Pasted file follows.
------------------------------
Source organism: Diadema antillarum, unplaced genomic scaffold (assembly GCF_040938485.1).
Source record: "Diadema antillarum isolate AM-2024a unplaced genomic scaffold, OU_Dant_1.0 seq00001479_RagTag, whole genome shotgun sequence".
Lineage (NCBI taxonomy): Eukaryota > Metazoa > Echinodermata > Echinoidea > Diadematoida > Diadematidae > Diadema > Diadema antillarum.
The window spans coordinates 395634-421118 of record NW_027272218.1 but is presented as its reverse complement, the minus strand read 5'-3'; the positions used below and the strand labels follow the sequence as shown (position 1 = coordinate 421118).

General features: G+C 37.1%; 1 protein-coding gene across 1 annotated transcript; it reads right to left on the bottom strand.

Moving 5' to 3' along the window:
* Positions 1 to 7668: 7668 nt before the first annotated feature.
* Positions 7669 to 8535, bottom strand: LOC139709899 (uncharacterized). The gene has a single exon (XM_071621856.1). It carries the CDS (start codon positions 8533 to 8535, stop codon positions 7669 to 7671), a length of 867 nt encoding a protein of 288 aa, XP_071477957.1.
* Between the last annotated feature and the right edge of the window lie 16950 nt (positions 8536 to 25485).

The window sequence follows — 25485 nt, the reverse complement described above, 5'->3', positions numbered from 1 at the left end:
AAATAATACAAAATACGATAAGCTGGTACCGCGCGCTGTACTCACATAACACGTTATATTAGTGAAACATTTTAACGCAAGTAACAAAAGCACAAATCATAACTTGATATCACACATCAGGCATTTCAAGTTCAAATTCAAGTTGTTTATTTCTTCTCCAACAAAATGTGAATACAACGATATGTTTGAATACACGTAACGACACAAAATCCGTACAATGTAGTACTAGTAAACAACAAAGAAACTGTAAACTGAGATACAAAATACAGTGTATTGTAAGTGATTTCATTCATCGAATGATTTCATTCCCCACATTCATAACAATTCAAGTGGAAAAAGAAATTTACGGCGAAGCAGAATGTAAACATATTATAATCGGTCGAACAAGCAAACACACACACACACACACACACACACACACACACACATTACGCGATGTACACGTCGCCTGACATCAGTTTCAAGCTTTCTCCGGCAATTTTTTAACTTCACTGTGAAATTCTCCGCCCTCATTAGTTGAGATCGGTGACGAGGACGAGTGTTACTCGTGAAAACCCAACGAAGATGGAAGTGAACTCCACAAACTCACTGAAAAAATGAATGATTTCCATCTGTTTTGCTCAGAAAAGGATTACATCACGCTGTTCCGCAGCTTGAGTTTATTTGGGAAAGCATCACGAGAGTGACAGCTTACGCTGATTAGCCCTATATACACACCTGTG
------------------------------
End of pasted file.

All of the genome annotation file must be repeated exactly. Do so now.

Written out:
Source organism: Diadema antillarum, unplaced genomic scaffold (assembly GCF_040938485.1).
Source record: "Diadema antillarum isolate AM-2024a unplaced genomic scaffold, OU_Dant_1.0 seq00001479_RagTag, whole genome shotgun sequence".
Lineage (NCBI taxonomy): Eukaryota > Metazoa > Echinodermata > Echinoidea > Diadematoida > Diadematidae > Diadema > Diadema antillarum.
The window spans coordinates 395634-421118 of record NW_027272218.1 but is presented as its reverse complement, the minus strand read 5'-3'; the positions used below and the strand labels follow the sequence as shown (position 1 = coordinate 421118).

General features: G+C 37.1%; 1 protein-coding gene across 1 annotated transcript; it reads right to left on the bottom strand.

Moving 5' to 3' along the window:
* Positions 1 to 7668: 7668 nt before the first annotated feature.
* Positions 7669 to 8535, bottom strand: LOC139709899 (uncharacterized). The gene has a single exon (XM_071621856.1). It carries the CDS (start codon positions 8533 to 8535, stop codon positions 7669 to 7671), a length of 867 nt encoding a protein of 288 aa, XP_071477957.1.
* Between the last annotated feature and the right edge of the window lie 16950 nt (positions 8536 to 25485).

The window sequence follows — 25485 nt, the reverse complement described above, 5'->3', positions numbered from 1 at the left end:
AAATAATACAAAATACGATAAGCTGGTACCGCGCGCTGTACTCACATAACACGTTATATTAGTGAAACATTTTAACGCAAGTAACAAAAGCACAAATCATAACTTGATATCACACATCAGGCATTTCAAGTTCAAATTCAAGTTGTTTATTTCTTCTCCAACAAAATGTGAATACAACGATATGTTTGAATACACGTAACGACACAAAATCCGTACAATGTAGTACTAGTAAACAACAAAGAAACTGTAAACTGAGATACAAAATACAGTGTATTGTAAGTGATTTCATTCATCGAATGATTTCATTCCCCACATTCATAACAATTCAAGTGGAAAAAGAAATTTACGGCGAAGCAGAATGTAAACATATTATAATCGGTCGAACAAGCAAACACACACACACACACACACACACACACACACACACATTACGCGATGTACACGTCGCCTGACATCAGTTTCAAGCTTTCTCCGGCAATTTTTTAACTTCACTGTGAAATTCTCCGCCCTCATTAGTTGAGATCGGTGACGAGGACGAGTGTTACTCGTGAAAACCCAACGAAGATGGAAGTGAACTCCACAAACTCACTGAAAAAATGAATGATTTCCATCTGTTTTGCTCAGAAAAGGATTACATCACGCTGTTCCGCAGCTTGAGTTTATTTGGGAAAGCATCACGAGAGTGACAGCTTACGCTGATTAGCCCTATATACACACCTGTG